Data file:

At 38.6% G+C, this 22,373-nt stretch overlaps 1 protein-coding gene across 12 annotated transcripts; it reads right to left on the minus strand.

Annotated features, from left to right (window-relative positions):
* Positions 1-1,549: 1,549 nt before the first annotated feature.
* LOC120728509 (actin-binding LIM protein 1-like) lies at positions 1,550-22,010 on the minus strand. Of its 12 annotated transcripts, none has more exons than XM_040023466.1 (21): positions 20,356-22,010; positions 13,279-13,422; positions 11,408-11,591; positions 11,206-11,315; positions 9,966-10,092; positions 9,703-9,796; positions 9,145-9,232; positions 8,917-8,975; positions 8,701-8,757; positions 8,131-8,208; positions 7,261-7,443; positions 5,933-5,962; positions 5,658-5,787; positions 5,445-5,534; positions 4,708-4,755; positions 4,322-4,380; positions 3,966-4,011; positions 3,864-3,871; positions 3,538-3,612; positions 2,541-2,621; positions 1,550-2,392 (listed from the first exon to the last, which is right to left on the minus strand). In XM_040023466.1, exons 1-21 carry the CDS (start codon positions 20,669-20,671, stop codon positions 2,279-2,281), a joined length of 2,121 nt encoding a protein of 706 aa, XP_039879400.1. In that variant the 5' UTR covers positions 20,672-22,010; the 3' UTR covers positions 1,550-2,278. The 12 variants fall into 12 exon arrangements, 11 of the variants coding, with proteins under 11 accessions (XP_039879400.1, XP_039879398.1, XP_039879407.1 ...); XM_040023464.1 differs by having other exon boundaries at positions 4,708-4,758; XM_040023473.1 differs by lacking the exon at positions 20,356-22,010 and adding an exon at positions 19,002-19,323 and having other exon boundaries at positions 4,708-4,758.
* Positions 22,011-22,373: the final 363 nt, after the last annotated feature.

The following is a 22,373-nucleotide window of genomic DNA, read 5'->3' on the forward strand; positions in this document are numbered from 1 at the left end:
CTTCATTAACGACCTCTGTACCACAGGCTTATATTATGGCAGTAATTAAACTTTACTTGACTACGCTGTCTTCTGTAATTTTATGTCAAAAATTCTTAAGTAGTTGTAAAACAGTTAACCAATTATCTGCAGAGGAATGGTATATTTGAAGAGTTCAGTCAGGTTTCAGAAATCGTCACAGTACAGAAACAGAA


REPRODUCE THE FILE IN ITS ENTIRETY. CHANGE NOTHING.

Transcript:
At 38.6% G+C, this 22,373-nt stretch overlaps 1 protein-coding gene across 12 annotated transcripts; it reads right to left on the minus strand.

Annotated features, from left to right (window-relative positions):
* Positions 1-1,549: 1,549 nt before the first annotated feature.
* LOC120728509 (actin-binding LIM protein 1-like) lies at positions 1,550-22,010 on the minus strand. Of its 12 annotated transcripts, none has more exons than XM_040023466.1 (21): positions 20,356-22,010; positions 13,279-13,422; positions 11,408-11,591; positions 11,206-11,315; positions 9,966-10,092; positions 9,703-9,796; positions 9,145-9,232; positions 8,917-8,975; positions 8,701-8,757; positions 8,131-8,208; positions 7,261-7,443; positions 5,933-5,962; positions 5,658-5,787; positions 5,445-5,534; positions 4,708-4,755; positions 4,322-4,380; positions 3,966-4,011; positions 3,864-3,871; positions 3,538-3,612; positions 2,541-2,621; positions 1,550-2,392 (listed from the first exon to the last, which is right to left on the minus strand). In XM_040023466.1, exons 1-21 carry the CDS (start codon positions 20,669-20,671, stop codon positions 2,279-2,281), a joined length of 2,121 nt encoding a protein of 706 aa, XP_039879400.1. In that variant the 5' UTR covers positions 20,672-22,010; the 3' UTR covers positions 1,550-2,278. The 12 variants fall into 12 exon arrangements, 11 of the variants coding, with proteins under 11 accessions (XP_039879400.1, XP_039879398.1, XP_039879407.1 ...); XM_040023464.1 differs by having other exon boundaries at positions 4,708-4,758; XM_040023473.1 differs by lacking the exon at positions 20,356-22,010 and adding an exon at positions 19,002-19,323 and having other exon boundaries at positions 4,708-4,758.
* Positions 22,011-22,373: the final 363 nt, after the last annotated feature.

The following is a 22,373-nucleotide window of genomic DNA, read 5'->3' on the forward strand; positions in this document are numbered from 1 at the left end:
CTTCATTAACGACCTCTGTACCACAGGCTTATATTATGGCAGTAATTAAACTTTACTTGACTACGCTGTCTTCTGTAATTTTATGTCAAAAATTCTTAAGTAGTTGTAAAACAGTTAACCAATTATCTGCAGAGGAATGGTATATTTGAAGAGTTCAGTCAGGTTTCAGAAATCGTCACAGTACAGAAACAGAA